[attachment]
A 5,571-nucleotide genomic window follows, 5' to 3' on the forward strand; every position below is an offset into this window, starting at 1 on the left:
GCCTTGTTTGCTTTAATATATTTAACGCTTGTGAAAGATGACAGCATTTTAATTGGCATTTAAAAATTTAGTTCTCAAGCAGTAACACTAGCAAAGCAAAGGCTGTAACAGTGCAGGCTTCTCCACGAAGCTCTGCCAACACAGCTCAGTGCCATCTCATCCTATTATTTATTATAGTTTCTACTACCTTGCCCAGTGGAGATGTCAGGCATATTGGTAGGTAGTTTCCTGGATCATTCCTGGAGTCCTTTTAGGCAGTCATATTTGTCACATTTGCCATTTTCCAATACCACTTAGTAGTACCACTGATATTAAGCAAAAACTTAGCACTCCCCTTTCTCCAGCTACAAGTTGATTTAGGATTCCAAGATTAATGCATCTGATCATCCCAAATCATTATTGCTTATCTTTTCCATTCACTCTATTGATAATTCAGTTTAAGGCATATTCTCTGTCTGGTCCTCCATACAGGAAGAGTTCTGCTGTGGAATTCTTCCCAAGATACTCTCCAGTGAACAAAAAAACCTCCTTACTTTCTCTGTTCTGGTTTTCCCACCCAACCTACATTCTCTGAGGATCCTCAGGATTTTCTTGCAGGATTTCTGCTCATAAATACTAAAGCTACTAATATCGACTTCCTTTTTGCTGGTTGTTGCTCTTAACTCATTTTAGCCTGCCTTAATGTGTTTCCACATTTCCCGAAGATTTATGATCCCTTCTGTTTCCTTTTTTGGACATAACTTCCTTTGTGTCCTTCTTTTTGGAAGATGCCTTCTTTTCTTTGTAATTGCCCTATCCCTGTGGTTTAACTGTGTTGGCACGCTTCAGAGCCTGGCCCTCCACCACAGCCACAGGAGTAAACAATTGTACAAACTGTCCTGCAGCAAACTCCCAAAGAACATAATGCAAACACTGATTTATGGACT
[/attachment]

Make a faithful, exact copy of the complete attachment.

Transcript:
A 5,571-nucleotide genomic window follows, 5' to 3' on the forward strand; every position below is an offset into this window, starting at 1 on the left:
GCCTTGTTTGCTTTAATATATTTAACGCTTGTGAAAGATGACAGCATTTTAATTGGCATTTAAAAATTTAGTTCTCAAGCAGTAACACTAGCAAAGCAAAGGCTGTAACAGTGCAGGCTTCTCCACGAAGCTCTGCCAACACAGCTCAGTGCCATCTCATCCTATTATTTATTATAGTTTCTACTACCTTGCCCAGTGGAGATGTCAGGCATATTGGTAGGTAGTTTCCTGGATCATTCCTGGAGTCCTTTTAGGCAGTCATATTTGTCACATTTGCCATTTTCCAATACCACTTAGTAGTACCACTGATATTAAGCAAAAACTTAGCACTCCCCTTTCTCCAGCTACAAGTTGATTTAGGATTCCAAGATTAATGCATCTGATCATCCCAAATCATTATTGCTTATCTTTTCCATTCACTCTATTGATAATTCAGTTTAAGGCATATTCTCTGTCTGGTCCTCCATACAGGAAGAGTTCTGCTGTGGAATTCTTCCCAAGATACTCTCCAGTGAACAAAAAAACCTCCTTACTTTCTCTGTTCTGGTTTTCCCACCCAACCTACATTCTCTGAGGATCCTCAGGATTTTCTTGCAGGATTTCTGCTCATAAATACTAAAGCTACTAATATCGACTTCCTTTTTGCTGGTTGTTGCTCTTAACTCATTTTAGCCTGCCTTAATGTGTTTCCACATTTCCCGAAGATTTATGATCCCTTCTGTTTCCTTTTTTGGACATAACTTCCTTTGTGTCCTTCTTTTTGGAAGATGCCTTCTTTTCTTTGTAATTGCCCTATCCCTGTGGTTTAACTGTGTTGGCACGCTTCAGAGCCTGGCCCTCCACCACAGCCACAGGAGTAAACAATTGTACAAACTGTCCTGCAGCAAACTCCCAAAGAACATAATGCAAACACTGATTTATGGACT